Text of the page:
WILLIAMSPORT, Pa. -- A nonprofit based in central Pennsylvania is using a non-conventional approach to teach students about the dangers of drugs and alcohol.
The school program feels more like a concert and organizers say it helps keep the kids interested.
The program was exciting but the message behind it is very real and something that hits close to home for some of the students we spoke with.
With bright lights, pounding bass, and cheering crowd, it feels like a concert inside Williamsport Area Middle School, but this is a program called DJ Choices. Its main goal is to warn students about the dangers of opioids.
"I learned a lot of things about how tough it is to get off of it because I didn't know it was that hard," said seventh grader Thomas Takach.
"We bring the kids in with the lights and the fog and they have a great time with the stuff they love. In between all of that, we hit them with a message of prevention and we tell stories," said Andrew Keister, president of DJ Choices.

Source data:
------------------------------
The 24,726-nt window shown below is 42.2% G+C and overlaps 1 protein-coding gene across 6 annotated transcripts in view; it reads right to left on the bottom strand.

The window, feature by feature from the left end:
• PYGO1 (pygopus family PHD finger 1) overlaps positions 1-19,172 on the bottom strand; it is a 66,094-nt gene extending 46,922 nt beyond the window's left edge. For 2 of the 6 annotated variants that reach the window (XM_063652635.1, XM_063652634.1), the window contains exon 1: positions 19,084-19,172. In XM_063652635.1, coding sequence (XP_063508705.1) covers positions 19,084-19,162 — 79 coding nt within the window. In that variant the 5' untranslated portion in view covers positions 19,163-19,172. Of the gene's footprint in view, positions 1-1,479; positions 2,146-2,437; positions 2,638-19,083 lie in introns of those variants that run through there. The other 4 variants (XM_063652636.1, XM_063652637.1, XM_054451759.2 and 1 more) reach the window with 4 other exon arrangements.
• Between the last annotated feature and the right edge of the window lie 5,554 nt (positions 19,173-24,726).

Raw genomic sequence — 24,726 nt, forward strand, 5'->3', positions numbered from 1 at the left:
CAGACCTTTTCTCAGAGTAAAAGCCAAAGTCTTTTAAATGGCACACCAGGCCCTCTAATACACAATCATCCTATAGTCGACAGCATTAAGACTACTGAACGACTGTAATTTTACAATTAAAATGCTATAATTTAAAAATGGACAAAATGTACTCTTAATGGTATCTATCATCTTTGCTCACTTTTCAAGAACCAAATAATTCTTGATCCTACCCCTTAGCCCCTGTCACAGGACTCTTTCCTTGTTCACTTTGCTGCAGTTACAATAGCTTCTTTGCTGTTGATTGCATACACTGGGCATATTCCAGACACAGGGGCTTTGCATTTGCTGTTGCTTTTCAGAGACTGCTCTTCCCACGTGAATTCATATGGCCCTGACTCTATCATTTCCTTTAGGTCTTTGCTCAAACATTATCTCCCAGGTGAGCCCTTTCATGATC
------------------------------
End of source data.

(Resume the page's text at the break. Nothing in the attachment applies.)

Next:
You can find Andrew Keister behind the soundboard during the show. He's part of the nonprofit that raises money to bring the drug and opioid prevention program to schools.
"What we do is, we get stories from the local area."
For some, those stories hit close to home. While several students may know someone who has been addicted to drugs, one, in particular, has a family member who died from a drug overdose.
"It doesn't change the way I think about him because he's family, but I feel bad that he had to use those to feel better," said eighth grader Ciara Ward.
Ciara Ward is talking about her Uncle Bobby. She never got to meet him but thinks of him fondly because of the memories her mother shares.
"She tells me that he was such a good person. He was an athlete and he was like just a great brother and that he loved him so much."
Those memories also come with grief, something Ward hopes this program will help prevent for other families.
"One day out of the whole year she's sad because like that's the day her brother passed away. I have to help cheer her up and keep her in a good mood and try to keep her mind off of it," she said.
Her advice to her classmates:
"It's not going to help you at all. It may make you feel better but it's going to ruin your life."
Thanks to sponsors, the program is free to the schools.
DJ Choices hopes to continue to share the program throughout our area.